. There were probably a dozen including a C type and a SS ( Also a MGB had sneaked into the party). Leaving Fox Glacier and heading North soon leaving the Southern Alps behind and encountering the Paparoa Range which basically meant leaving the tall mountains behind and substituting them with slightly smaller versions. The roads were still up,down left and right heaven. Lunch in Greymouth which is as grey and boring as the name suggests. Then on to the coastal road to our evening destination Blue Waves Punakaiki. Home of the Pancake Rocks and Blow Hole Caves. After riding in one side and out the other we couldn't find the place. Bearing in mind there isn't exactly a lot there. We retraced our steps and Wally gave in and pulled out the GPS where every address has been programmed. Our destination was 25km back down the road! We had noticed a sign declaring no more gas for 90Km when we left Greymouth and the GS computer stated we had a range of 80km when we pulled in to Blue Waves so no problem a bit tight but nothing to worry about.But then Wally suddenly became seriously pissed off! We had been booked into a home stay. Ok we had a wonderful sea view from our spotless room that was no bigger than our downstairs shower room. No ensuite, no tv (luckily it wasn't a Sunday night) and more importantly nothing around for miles. Our hosts Dennis, Rae and her were unaware of our uncomfortable situation and were charming. There was no choice but to head back into Greymouth 30km away for tea. Spieghts Alehouse was our chosen restaurant for the evening and while Jan enjoyed her chicken in filo pastry,Wally is still undecided about his choice
. This area of the South Island coast is a major source of whitebait and being a lover of whitebait Wally ordered the whitebait dish. Now a Southern Hemisphere whitebait isn't the same as we are used too and 4 burger type patties of whitebait arrived in a binding of egg and flour and while not that bad didn't taste any thing like a good old Essex whitebait. Eating small worms seemed a good description of their texture!Finally back at our home stay our hosts had been joined by their neighbour who having been in Christchurch at the time of the earthquake recounted her experiences to us. At this point I should mention that they had been enjoying their vino and our host slowly evolved into the Kiwi version of Kevin Bloody Wilson and his views made Bluey sound tame! Then the penny dropped and we both suddenly realised who our host reminded us of. Being short,tanned and very vocal it could only be Jans ex! We made our excuses and had an early night. Sunday morning and we were on the empty road heading North to the town of Motueka on Tasman Bay 320 Km away and a less isolated area. With the temperature in the mid 20's clear roads even more breathtaking scenery. All going rather too well really.After our usual al fresco lunch we set off and after about 20 seconds Wally received a hard whack and a strong vocal reminder that perhaps it would be a good idea if we drove on the left! We were heading into a blind left hand bend at the time so we were way on the wrong side! Phew. Having thought about it perhaps being so used to driving abroad where it's automatic to drive on the right on this occasion mind registered we are abroad but forgot here they drive on the left! That won't happen again as insufficient undies in stock.We arrived safely in Motueka with the mountain ranges behind us and the first really agricultural area we had been in for a while. We had arrived in wine country.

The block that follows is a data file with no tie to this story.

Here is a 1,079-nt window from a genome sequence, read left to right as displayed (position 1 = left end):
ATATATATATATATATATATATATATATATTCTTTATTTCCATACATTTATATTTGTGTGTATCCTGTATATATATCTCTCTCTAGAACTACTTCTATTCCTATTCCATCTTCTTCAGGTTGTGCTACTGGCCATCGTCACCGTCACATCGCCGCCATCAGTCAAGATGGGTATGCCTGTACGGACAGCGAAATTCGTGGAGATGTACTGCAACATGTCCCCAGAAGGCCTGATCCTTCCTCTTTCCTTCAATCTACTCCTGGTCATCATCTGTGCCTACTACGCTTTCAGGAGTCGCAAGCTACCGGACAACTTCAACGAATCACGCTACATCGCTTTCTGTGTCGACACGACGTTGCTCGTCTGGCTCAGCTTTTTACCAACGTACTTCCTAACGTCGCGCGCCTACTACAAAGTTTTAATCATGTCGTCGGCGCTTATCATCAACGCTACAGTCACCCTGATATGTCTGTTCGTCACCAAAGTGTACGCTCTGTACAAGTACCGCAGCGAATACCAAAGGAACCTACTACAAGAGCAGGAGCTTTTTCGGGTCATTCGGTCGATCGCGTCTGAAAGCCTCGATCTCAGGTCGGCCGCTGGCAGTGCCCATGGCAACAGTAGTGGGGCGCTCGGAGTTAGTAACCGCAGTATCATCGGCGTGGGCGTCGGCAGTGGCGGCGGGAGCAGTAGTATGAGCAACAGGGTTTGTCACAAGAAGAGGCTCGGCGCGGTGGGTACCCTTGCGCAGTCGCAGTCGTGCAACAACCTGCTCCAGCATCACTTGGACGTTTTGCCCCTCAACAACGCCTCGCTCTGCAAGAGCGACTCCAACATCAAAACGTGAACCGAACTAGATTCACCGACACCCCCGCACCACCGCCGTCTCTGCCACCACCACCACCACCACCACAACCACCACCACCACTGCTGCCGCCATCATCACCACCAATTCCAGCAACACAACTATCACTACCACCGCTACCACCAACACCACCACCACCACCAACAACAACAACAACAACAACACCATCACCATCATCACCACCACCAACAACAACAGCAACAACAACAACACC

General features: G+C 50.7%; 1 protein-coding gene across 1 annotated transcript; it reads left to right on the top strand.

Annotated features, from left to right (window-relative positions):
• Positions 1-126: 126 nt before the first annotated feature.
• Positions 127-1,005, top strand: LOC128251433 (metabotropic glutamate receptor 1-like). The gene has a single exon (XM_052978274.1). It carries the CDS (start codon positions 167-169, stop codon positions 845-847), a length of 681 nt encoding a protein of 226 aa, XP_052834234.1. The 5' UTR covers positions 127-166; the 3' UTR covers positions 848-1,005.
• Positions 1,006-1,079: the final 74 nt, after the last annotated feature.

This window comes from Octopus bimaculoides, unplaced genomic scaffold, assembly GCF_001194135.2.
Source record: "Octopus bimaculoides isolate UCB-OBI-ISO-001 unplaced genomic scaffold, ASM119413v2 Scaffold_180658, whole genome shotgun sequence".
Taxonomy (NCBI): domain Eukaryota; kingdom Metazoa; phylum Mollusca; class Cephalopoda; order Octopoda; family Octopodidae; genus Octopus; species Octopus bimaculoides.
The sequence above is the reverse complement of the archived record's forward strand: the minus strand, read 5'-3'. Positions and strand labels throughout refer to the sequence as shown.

Wally has trouble getting his head around global warming at the best of times but after hiking through the lush ancient rainforest along side a raging river then climbing (walked really) up in the valley we were faced with this huge piece of ice or as it is correctly known Fox Glacier. Apparently Fox Glacier is advancing at the moment having been in retreat a few years ago. A 20km huge lump of ice by a rain forest and at only 250m above sea level all seems a bit strange to me.We came across a small suspension foot bridge built in the early 1920's when tourists first started to visit the glacier. Wally was feeling very brave when he tentatively ventured on to the bridge. It was only when he was half way across trying to be brave that Jan decided to rock the whole bridge quite ferociously. Wally wasn't too amused and decided it was much more fun watching helicopters!! We weren't the only Poms having fun either. We saw a couple of old E type Jags and ventured over to have a closer inspection only to discover that they were members of the Classic Jaguar Owners Club from Suffolk who had shipped their cars over for a months tour round Nz